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Apple's Lion: A marriage of iOS and OS X

Is bringing iPad features into Macs a good thing?

We take a look at how Apple's renewing its love for the Mac and dig into what the new version of Mac OS X, Lion, may mean for Mac users going forward.

Enter the Lion

The big news, of course, was Mac OS X 10.7, aka. Lion. Scheduled for a release next summer, Apple's preview of its new desktop OS focused mostly on features borrowed from the company's iOS devices:

  • More advanced use of multi-touch gestures
  • A Mac App Store
  • The ability for apps to auto-save work and auto-resume to their last-used point when re-launched
  • Apps that operate in full-screen mode rather than in windows
  • A feature called Launchpad with functionality similar to an iPad's home screen
  • A feature called Mission Control that combines elements of Exposé, Dashboard, Spaces and full-screen apps

Judging from tweets sent during the launch event, I'm not the only one who had some misgivings when Jobs said that part of the meaning of 'Back to the Mac' was bringing iOS components into Mac OS X. The rest of the demo left me feeling somewhat confident that Apple is doing this in a smart way, although I'll hold off any further endorsement until I can spend some serious time with these features.

Multi-touch gestures

Apple believes that users don't want to interact with their desktop and laptop computers via a touchscreen as they do an iPhone. It's not ergonomic, Jobs said, and most desktop applications are simply not built for that kind of input.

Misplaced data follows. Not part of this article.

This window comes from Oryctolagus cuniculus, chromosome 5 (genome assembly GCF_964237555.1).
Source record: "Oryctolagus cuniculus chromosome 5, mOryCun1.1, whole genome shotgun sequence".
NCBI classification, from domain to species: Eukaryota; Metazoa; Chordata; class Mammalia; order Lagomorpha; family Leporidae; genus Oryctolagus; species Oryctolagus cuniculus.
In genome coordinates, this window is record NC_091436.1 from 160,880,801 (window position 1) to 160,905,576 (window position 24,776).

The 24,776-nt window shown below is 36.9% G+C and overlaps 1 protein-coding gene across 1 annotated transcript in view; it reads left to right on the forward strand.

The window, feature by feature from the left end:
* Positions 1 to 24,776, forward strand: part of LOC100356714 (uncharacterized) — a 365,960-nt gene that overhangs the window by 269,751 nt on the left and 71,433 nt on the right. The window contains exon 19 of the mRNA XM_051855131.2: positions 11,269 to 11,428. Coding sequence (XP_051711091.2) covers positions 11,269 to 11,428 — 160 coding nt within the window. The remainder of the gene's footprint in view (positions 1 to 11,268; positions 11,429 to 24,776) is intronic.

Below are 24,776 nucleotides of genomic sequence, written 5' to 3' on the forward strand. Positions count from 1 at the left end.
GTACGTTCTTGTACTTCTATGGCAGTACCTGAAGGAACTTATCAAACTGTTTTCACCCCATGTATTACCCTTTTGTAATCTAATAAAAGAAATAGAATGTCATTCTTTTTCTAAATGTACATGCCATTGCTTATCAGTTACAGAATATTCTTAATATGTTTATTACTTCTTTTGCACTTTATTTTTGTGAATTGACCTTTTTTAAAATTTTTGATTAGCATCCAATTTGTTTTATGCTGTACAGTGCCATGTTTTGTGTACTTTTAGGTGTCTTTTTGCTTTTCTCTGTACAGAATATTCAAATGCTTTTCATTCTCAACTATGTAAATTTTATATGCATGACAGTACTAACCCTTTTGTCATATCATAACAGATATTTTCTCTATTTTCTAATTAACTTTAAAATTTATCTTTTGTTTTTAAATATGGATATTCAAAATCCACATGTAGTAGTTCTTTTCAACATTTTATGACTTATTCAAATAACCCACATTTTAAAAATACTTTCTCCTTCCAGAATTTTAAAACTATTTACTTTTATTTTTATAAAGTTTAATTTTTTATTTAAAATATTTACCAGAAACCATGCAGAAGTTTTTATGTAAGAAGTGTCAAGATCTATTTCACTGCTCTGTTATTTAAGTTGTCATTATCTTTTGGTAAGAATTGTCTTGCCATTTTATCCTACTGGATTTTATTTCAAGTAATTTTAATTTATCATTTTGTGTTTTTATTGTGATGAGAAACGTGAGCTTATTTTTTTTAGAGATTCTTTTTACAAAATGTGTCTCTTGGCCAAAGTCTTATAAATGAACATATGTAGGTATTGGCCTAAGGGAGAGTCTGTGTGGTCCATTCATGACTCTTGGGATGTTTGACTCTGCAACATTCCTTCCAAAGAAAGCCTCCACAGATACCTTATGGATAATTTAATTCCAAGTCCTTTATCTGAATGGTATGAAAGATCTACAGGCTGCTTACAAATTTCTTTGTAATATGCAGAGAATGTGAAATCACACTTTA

Instead, the company is focusing on the multi-touch interfaces it already makes for Macs: the larger glass trackpad in MacBooks, the year-old Magic Mouse that blends a touch interface with a traditional computer mouse, and the more recent Magic Trackpad. I think this makes a lot of sense; Apple's proven that it can incorporate multi-touch effectively using these types of devices.

My concern is that multi-touch gestures (as well as some of the other interface changes planned for Lion, which I'll get to shortly) may seem overly complicated to new Mac users. If the new users come with experience using an iPhone or iPad, they shouldn't have problems, but I'm worried about less tech-savvy individuals who buy a Mac thinking it's just easier than Windows (and who can blame them, given that this has been Apple's marketing stance for some time now?). Admittedly, Apple's retail stores are great at user education and may be able to absorb some of the challenge.

I'm also concerned how multi-touch gestures will play out with users who prefer non-Apple input devices, as well as for those who use older MacBooks that don't include the current large multi-touch trackpad. (Apple continued to sell such laptops into 2009.) If significant multi-touch features in Lion won't be supported on these systems, it could certainly add fuel to the fire for those who complain that Apple creates closed ecosystems that force upgrades.

NEXT PAGE: The Mac App Store

  1. Macs get iPad features
  2. FaceTime
  3. Enter the Lion
  4. The Mac App Store
  5. Auto-save and auto-resume
  6. Launchpad and app home screens
  7. Mission Control
  8. iLife '11: Evolutionary, not revolutionary
  9. Conclusions


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